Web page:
A few things are actually going right again in the housing market, although there’s no denying the path to recovery will be a long, slow slog. Sales, new construction, and prices continue to bump along the bottom, as the market digests a mountain of foreclosures. Still, the future is not as bleak as some of the data over the past several months have suggested, especially regarding home prices. Recent trends show the weakness in prices is moderating, inventories are coming down, and foreclosures and short sales are masking an upturn in prices for more traditional transactions.
The various home-price indexes differ in measurements, methodology and readings. The widely-followed Standard & Poor’s/Case Shiller (SPCS) index, like most other April indexes, showed seasonal strength, although prices were still down 4 percent from April 2010. But even after adjusting for seasonal trends, month-to-month declines have been getting progressively smaller since late last year, and April prices were essentially unchanged—down less than 0.1 percent—from March. Moreover, the SPCS index, calculated as a three-month moving average, means the April index contains data from February and March. Stabilization in April will be a plus for price readings in May and June.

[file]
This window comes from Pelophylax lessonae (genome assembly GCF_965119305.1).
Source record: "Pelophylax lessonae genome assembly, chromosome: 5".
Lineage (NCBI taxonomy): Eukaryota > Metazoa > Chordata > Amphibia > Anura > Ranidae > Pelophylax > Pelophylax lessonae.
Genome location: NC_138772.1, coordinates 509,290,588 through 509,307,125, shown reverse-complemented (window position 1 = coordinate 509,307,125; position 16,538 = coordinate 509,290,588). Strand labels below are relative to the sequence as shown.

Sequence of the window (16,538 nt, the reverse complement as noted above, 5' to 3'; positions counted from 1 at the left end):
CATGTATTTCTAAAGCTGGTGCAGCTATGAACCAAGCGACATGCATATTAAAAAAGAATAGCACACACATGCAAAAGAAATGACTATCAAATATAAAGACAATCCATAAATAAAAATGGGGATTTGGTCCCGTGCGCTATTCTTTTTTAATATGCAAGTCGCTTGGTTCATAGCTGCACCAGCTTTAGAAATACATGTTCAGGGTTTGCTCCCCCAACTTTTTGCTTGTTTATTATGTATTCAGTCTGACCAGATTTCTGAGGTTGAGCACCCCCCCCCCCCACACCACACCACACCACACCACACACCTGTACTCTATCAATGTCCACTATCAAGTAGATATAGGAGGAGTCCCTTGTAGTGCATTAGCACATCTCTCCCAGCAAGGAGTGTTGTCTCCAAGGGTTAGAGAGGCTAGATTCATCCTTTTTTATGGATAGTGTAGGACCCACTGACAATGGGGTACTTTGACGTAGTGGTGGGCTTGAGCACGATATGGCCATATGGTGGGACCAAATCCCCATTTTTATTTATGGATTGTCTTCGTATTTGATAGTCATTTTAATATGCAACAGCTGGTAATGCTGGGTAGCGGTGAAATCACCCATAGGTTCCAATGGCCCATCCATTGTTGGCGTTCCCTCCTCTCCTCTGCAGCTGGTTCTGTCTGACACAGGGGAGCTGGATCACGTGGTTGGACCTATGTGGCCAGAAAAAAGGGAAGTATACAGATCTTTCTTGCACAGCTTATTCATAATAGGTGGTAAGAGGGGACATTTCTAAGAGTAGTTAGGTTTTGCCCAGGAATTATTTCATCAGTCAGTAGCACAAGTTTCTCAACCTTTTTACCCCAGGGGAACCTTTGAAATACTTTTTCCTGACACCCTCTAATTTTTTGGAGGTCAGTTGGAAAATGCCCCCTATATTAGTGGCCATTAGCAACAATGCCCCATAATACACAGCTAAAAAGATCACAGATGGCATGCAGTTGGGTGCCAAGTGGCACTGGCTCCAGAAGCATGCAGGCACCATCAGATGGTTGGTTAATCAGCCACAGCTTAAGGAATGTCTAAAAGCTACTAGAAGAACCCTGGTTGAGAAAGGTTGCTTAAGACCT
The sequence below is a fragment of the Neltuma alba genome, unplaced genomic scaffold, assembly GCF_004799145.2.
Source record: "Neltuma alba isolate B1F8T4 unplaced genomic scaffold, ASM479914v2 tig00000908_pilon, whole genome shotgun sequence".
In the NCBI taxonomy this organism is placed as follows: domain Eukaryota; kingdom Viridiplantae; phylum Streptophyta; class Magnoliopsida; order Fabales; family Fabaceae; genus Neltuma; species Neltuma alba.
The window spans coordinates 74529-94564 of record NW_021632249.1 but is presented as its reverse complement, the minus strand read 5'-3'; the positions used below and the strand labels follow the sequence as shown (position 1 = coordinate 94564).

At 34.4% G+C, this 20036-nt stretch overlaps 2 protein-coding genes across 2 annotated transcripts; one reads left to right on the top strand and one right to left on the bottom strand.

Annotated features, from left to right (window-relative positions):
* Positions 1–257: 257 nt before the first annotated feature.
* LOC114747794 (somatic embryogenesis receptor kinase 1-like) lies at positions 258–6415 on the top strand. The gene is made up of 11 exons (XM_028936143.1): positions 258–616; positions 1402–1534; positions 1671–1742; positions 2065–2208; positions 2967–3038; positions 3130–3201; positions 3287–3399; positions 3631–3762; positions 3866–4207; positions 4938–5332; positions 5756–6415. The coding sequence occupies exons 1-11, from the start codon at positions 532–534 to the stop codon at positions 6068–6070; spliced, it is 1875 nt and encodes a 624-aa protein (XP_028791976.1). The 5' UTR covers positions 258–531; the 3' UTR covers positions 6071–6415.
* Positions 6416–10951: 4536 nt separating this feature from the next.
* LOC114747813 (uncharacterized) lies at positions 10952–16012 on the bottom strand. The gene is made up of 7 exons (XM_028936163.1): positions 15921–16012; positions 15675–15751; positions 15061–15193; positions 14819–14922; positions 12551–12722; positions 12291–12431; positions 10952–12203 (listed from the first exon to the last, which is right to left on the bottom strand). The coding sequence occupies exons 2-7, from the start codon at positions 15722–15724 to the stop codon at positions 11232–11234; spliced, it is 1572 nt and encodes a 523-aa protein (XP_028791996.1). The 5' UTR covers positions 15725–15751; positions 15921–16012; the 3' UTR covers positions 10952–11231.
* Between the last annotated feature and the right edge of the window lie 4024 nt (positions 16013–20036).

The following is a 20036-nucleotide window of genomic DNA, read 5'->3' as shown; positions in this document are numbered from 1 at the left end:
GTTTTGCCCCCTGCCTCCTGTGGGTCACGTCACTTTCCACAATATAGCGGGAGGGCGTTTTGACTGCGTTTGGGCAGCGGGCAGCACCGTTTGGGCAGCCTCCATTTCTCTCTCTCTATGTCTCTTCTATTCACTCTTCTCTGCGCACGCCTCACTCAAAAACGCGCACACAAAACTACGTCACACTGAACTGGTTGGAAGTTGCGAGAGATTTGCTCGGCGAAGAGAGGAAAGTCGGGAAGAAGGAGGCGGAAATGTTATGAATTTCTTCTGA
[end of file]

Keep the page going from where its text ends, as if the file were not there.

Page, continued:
May prices continued the pattern of seasonal increases, according to the latest report from CoreLogic. This index posted a second consecutive month-to-month increase. What’s more, the firm separates prices into distressed and non-distressed properties. Distressed sales are either foreclosed properties or short sales -- when the lender accepts a price less than the mortgage balance in order to the avoid the foreclosure process. Overall, CoreLogic says prices in May were down 7.4 percent from a year ago, but excluding distressed properties, prices were about stable from last year—down only 0.4 percent. In recent months, the divergence in the two price trends has widened, with prices excluding distressed sales picking up.
Although some reports on prices and sales have stirred fears of a double-dip housing recession, much of the recent weakness has been fueled by one-off factors. Last year’s homebuyer tax credit allowed buyers to effectively pay more for a house. Economists at UBS estimate that the $8,000 credit for first-time buyers was equivalent to 5.6 percent of the median sales price paid by first-timers, and the maximum $6,500 credit for everyone else was equal to 3.9 percent of the price for existing homes.
By the middle of 2010, the SPCS index was up more than 4 percent from a year earlier. When the tax credit expired in June of last year, sales crashed and prices retreated. As a result, year-over-year price changes so far this year are depressed relative to last year’s inflated levels, but in coming months year-over-year comparisons will favor stronger price growth.